Why Do Cats Have Whiskers?
Cats certainly aren’t the only mammal with whiskers, hamsters, rats, dogs, even some sea mammals such as seals and manatee have whiskers. They are called Vibrissae (derived from the Latin “vibrio” meaning to vibrate) and aid the cat in sensing their surroundings. They are highly sensitive and help the cat navigate the world.
A cat’s whiskers are special vibrassae hairs (which are really nothing more than longer and thicker fur) on their face, above their eyes and behind their front legs. They are 2-3 times thicker than normal fur and are rooted very deep in the cat’s body and connected to highly sensitive nerves. By using the whiskers as sensors or radar, they allow the cat to detect the slightest breeze or change in atmosphere and are one of the reasons cats can move around in the dark so easily.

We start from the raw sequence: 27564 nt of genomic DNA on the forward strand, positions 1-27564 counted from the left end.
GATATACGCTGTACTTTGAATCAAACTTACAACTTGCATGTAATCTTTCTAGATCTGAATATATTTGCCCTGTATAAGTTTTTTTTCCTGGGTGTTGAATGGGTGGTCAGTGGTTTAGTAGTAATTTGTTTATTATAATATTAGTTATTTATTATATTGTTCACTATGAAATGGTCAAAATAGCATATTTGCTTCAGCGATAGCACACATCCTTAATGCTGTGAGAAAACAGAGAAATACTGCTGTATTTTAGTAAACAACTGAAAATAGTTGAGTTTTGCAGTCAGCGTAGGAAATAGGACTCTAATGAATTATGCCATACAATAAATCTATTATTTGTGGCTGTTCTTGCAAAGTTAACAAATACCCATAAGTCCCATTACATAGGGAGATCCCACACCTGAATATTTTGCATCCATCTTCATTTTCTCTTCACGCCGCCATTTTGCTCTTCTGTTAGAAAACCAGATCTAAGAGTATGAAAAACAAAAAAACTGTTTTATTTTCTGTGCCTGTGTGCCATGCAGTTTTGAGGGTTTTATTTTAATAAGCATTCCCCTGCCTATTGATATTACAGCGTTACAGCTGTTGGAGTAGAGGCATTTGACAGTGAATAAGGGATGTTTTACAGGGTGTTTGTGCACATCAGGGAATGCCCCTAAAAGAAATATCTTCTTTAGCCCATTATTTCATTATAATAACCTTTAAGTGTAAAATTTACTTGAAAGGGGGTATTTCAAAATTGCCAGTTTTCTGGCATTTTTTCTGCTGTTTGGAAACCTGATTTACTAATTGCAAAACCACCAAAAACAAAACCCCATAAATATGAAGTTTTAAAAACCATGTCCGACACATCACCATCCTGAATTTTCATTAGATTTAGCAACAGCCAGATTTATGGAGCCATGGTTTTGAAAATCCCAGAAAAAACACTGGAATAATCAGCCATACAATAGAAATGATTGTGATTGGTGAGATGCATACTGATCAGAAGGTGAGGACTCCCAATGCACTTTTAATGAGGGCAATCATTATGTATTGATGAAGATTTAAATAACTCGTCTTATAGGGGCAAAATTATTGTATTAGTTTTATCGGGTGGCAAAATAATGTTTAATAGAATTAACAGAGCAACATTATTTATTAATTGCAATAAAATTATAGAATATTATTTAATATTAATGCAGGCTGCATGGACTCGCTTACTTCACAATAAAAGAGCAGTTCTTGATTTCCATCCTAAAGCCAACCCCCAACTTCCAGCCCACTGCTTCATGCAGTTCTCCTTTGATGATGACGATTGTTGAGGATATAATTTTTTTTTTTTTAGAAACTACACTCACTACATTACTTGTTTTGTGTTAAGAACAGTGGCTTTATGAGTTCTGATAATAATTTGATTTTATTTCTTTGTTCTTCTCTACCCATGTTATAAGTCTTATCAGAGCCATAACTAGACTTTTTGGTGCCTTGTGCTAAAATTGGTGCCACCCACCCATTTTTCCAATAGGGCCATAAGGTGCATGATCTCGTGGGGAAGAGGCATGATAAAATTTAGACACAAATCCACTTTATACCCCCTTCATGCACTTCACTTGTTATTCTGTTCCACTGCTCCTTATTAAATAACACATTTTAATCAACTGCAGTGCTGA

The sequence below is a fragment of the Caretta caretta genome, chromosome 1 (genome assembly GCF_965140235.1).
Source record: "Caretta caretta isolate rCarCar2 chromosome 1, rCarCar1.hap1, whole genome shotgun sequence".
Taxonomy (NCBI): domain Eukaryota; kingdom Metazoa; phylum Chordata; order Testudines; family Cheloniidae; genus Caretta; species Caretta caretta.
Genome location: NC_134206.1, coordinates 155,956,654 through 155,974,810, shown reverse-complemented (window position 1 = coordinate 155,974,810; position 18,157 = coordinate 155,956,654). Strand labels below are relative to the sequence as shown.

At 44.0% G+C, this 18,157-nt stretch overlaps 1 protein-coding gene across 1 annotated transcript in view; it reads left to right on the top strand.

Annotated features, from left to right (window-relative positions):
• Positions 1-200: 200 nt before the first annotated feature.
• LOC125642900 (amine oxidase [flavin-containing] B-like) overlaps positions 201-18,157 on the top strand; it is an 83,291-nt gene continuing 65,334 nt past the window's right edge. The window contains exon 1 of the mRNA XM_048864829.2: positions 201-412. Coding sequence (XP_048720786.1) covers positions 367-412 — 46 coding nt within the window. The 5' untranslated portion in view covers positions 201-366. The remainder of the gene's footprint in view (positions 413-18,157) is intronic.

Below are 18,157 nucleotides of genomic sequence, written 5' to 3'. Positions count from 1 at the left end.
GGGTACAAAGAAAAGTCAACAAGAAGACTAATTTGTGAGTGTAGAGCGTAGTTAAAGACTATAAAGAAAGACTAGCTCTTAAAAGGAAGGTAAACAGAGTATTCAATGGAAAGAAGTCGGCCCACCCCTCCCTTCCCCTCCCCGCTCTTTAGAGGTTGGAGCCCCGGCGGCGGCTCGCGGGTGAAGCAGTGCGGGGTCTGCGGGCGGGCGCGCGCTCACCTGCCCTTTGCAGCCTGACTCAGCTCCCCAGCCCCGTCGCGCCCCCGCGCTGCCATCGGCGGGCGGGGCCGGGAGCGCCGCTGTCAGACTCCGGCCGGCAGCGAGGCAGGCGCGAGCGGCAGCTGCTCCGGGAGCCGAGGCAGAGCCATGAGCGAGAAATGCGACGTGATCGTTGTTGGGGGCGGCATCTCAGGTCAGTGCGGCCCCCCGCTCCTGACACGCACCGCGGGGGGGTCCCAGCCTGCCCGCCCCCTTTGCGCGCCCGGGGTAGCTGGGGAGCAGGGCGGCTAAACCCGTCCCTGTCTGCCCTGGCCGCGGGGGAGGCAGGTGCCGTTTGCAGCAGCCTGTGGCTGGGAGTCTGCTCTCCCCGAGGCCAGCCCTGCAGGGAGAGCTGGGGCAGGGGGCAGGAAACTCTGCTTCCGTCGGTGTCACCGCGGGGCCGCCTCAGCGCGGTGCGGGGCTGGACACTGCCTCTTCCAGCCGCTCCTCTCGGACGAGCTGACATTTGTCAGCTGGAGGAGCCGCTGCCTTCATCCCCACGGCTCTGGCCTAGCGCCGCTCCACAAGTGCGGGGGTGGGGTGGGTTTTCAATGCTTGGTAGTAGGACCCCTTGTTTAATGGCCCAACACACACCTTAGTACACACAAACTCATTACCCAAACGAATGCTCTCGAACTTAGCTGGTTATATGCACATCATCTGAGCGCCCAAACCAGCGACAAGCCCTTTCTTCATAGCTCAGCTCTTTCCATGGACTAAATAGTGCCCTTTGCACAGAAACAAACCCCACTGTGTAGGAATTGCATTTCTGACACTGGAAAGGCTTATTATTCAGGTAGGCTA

At the tip of each whisker, there is a sensory organ called a proprioceptor. The proprioceptor helps the cat ‘feel’ and understand it’s physical boundaries and determine their space in the world – more simply, it helps them determine if they can fit in that box or behind that refrigerator. They also help the cat calculate distance, as in figuring out if they can make that jump to that window sill from the sofa.
A cat may lose a whisker, but it will grow back. But, given the whiskers importance to the cat’s navigation, they should never be trimmed.